The other key point to note is that MIFI is likely to usher in a new era in which much, if not most, of the detailed prudential and conduct of business rules applicable to day-to-day business will be set at a European level. MIFI contains powers for the creation of level two delegated legislation under the ‘Lamfalussy’ process. This will allow the Commission to expand on a number of key areas, creating a much thicker layer of EU legislation, such as through rules on systems and controls, conflicts, conduct of business and best execution. The reverse side of the coin is that there will be less room for putting matters right at national level. This requires a major cultural change for the financial services industry, with much more focus on the consultations by the Commission and the Committee of European Securities Regulators (CESR), rather than exclusive concentration on domestic consultation from the Financial Services Authority (FSA) or equivalent regulators.
MAD: what stage is it at?
MAD is more advanced than MIFI. It was adopted at EU level on 28 January 2003 and is due to be implemented by 12 October 2004. For the first time at European level, it establishes a formal legal framework in relation to not just insider dealing, but market manipulation as well. The text of the first set of level two delegated legislation has also been agreed, and the CESR has consulted on further legislation. There is a tight timetable for the directive, and HM Treasury and FSA consultations on implementation are due to be published in the next few months. The most important practical question in the UK context is what impact the directive will have on the market abuse regime under the Financial Services and Markets Act.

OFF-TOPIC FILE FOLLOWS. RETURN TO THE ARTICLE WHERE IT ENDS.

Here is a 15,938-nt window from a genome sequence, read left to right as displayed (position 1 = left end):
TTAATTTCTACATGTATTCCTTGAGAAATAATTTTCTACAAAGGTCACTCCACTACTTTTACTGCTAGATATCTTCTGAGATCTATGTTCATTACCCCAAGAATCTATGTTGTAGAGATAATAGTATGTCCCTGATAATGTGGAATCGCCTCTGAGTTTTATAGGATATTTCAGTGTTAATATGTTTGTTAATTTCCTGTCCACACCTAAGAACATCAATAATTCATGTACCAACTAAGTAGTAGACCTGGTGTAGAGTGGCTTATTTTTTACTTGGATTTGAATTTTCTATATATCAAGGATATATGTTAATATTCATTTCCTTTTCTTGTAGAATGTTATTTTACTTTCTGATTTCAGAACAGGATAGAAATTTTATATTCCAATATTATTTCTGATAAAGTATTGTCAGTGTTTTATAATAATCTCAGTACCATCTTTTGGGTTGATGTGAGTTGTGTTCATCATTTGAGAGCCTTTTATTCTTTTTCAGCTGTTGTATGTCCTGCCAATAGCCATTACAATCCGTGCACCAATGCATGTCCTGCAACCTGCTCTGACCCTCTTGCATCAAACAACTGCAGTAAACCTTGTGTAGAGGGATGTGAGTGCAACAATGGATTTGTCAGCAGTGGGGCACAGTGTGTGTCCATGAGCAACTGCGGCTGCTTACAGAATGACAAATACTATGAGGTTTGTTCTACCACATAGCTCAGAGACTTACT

Impact on the UK
Unlike the current UK regime, MAD does not contain a ‘regular user’ test. In relation to market manipulation, there is a partial equivalent by reference to a dual test based on a person’s ‘legitimate’ reasons for entering into a transaction and the transaction’s compliance with “accepted market practice”. However, “accepted market practice” for these purposes is determined by reference to its acceptability to the competent authority rather than to the market as under the current UK regime. One way around this problem might be for the competent authority to align its standard to that of the market. This could be done by the issue of guidance on “accepted practices” in accordance with an express power in the directive. However, it is not clear whether the evidential status of such guidance will be the same as that of the Code of Market Conduct. Currently, the FSA is able to give guidance in the code that certain behaviour does not constitute market abuse. This guidance has the status of a safe harbour and is not merely indicative that abuse is not being committed.
Second, there is the key question of territoriality. Both the member state in which the abuse takes place and the state in which the relevant instrument is admitted to trading have power to take action under MAD.
The UK favoured this approach as it wished to maintain the current scope of the UK market abuse regime. However, the effectiveness of this dual territoriality will depend in large part on effective practical cooperation between competent authorities in different member states. The key issue will be whether different member states take similar approaches to particular market practices in the context of cross-border deals. The theory of the level two delegated legislation process and the level three underlying common standards being developed by the CESR is that such differential regulatory arbitrage should not occur. It remains to be seen how this will work in practice in relation to cross-border transactions.
MIFI and MAD are topical examples of a more general shift in the financial services arena towards European-level regulations and away from differing national standards. While a single European standard should prove beneficial to firms operating in the EU, it may create different problems if it is more onerous than the particular national regimes currently in operation. There is all to play for in the months to come.
Jonathan Herbst is a partner in Norton Rose’s financial services group and was assisted in this article by assistant Rosamund Brown